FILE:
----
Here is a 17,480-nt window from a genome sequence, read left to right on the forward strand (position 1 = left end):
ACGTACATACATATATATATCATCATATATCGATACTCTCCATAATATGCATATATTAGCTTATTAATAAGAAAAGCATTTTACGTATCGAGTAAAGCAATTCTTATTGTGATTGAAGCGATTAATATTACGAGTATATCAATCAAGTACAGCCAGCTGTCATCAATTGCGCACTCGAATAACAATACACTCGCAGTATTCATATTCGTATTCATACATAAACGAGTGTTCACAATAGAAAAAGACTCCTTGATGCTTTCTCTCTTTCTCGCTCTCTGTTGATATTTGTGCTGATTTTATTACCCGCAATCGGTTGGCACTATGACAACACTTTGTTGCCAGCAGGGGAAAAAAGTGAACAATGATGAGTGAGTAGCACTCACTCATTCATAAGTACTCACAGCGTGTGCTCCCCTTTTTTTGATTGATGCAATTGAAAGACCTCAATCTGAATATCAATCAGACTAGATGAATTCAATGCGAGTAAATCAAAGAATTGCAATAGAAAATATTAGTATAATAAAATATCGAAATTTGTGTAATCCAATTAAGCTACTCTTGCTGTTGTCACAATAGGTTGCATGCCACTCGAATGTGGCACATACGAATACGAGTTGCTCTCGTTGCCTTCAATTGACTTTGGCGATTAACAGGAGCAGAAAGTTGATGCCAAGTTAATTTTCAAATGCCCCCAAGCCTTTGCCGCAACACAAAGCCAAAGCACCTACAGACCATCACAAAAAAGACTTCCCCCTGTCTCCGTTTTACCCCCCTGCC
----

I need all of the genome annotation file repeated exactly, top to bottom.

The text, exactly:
Here is a 17,480-nt window from a genome sequence, read left to right on the forward strand (position 1 = left end):
ACGTACATACATATATATATCATCATATATCGATACTCTCCATAATATGCATATATTAGCTTATTAATAAGAAAAGCATTTTACGTATCGAGTAAAGCAATTCTTATTGTGATTGAAGCGATTAATATTACGAGTATATCAATCAAGTACAGCCAGCTGTCATCAATTGCGCACTCGAATAACAATACACTCGCAGTATTCATATTCGTATTCATACATAAACGAGTGTTCACAATAGAAAAAGACTCCTTGATGCTTTCTCTCTTTCTCGCTCTCTGTTGATATTTGTGCTGATTTTATTACCCGCAATCGGTTGGCACTATGACAACACTTTGTTGCCAGCAGGGGAAAAAAGTGAACAATGATGAGTGAGTAGCACTCACTCATTCATAAGTACTCACAGCGTGTGCTCCCCTTTTTTTGATTGATGCAATTGAAAGACCTCAATCTGAATATCAATCAGACTAGATGAATTCAATGCGAGTAAATCAAAGAATTGCAATAGAAAATATTAGTATAATAAAATATCGAAATTTGTGTAATCCAATTAAGCTACTCTTGCTGTTGTCACAATAGGTTGCATGCCACTCGAATGTGGCACATACGAATACGAGTTGCTCTCGTTGCCTTCAATTGACTTTGGCGATTAACAGGAGCAGAAAGTTGATGCCAAGTTAATTTTCAAATGCCCCCAAGCCTTTGCCGCAACACAAAGCCAAAGCACCTACAGACCATCACAAAAAAGACTTCCCCCTGTCTCCGTTTTACCCCCCTGCC